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Sarah Richardson shows how to juggle renovation and real life

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Looking for the right home in the right neighbourhood at the right price is a challenge. Combining ownership of your first home with embarking on your first renovation and welcoming your first-born child into the equation all at the same time is like a house hunting triathlon, and it’s exactly what my clients were going through. The goal was to score a family home in an established neighbourhood, and the mandate was to turn an outdated interior into an open concept contemporary home.

Stacey Brandford

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The top priority for many of us with young families is to have a ground floor with an open flow, and good sightlines. Open concept living appeals to our modern sensibilities about how we like to live and entertain in a less formal way, but it also makes the everyday reality of multitasking work. Being able to cook in the kitchen while keeping a watchful eye on little ones is a lot easier when the ground floor is treated as one big open area (even if the area isn’t so big).

Photos by Stacey Brandford

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Stacey Brandford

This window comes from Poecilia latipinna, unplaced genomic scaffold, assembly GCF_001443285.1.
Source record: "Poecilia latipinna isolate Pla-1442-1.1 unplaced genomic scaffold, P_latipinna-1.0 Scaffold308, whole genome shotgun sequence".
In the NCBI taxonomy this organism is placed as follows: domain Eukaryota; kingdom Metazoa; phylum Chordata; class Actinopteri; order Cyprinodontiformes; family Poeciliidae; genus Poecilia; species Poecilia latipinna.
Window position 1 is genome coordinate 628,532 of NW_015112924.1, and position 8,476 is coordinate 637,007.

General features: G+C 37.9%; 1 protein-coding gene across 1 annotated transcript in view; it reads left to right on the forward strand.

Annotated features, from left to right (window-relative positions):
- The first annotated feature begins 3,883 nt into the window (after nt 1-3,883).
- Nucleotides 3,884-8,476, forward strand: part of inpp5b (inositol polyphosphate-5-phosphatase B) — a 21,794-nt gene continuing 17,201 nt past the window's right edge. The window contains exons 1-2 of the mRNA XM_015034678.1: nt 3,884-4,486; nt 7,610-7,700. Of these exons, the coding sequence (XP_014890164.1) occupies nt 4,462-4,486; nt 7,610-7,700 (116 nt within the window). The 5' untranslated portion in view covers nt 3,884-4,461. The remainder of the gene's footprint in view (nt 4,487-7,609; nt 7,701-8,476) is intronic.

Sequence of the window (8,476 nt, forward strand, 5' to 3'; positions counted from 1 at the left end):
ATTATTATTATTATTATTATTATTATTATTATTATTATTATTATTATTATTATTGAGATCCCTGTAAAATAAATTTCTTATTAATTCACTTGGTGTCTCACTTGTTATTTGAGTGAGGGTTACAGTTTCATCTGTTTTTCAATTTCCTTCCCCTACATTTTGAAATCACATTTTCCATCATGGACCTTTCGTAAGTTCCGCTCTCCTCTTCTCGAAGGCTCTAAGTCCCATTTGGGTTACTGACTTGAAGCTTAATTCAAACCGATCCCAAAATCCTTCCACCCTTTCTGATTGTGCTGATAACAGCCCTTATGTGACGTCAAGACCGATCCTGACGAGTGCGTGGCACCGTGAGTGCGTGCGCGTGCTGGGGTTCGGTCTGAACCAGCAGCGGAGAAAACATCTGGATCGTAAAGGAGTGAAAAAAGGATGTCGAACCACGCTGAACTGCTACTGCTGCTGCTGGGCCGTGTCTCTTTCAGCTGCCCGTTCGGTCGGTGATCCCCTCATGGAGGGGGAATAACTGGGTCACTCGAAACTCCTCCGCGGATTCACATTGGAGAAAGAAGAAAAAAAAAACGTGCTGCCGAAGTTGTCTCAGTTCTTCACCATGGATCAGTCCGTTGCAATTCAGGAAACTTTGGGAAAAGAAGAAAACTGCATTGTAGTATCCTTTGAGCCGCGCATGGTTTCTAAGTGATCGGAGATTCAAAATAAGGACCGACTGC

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If you know you want an open plan, it’s best to aim big and get the most bang for your demolition buck. If you’re into the game of taking out walls and engaging an engineer, taking out permits, drawing up a new kitchen plan, and generally wreaking havoc on your home, I say you might as well aim high and make a huge change to make it all worth while. The difference between a partial and full wall removal will prove to be negligible when you think about it in the overall context of the costs of your renovation.

Stacey Brandford

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To make the island present a sleek profile to the dining side of the room, I chose to have the counters fabricated with a waterfall edge that creates a seamless profile from counter to floor.

Stacey Brandford

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My clients wanted direct access to the back garden from the kitchen, and by using a Stelrad radiator, we were able to recess a sleek, modern vertical unit adjacent to the new garden door.

Stacey Brandford

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Stacey Brandford

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Instead of gutting the dining room after removing the wall, I opted to leave the original wood panelling in place and utilize it as the backdrop for wall mounted storage cabinets and a custom installed dining banquette. The storage cabinets are anchored into the original solid wood panelling and appear to “float” on the wall.

Stacey Brandford

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Stacey Brandford

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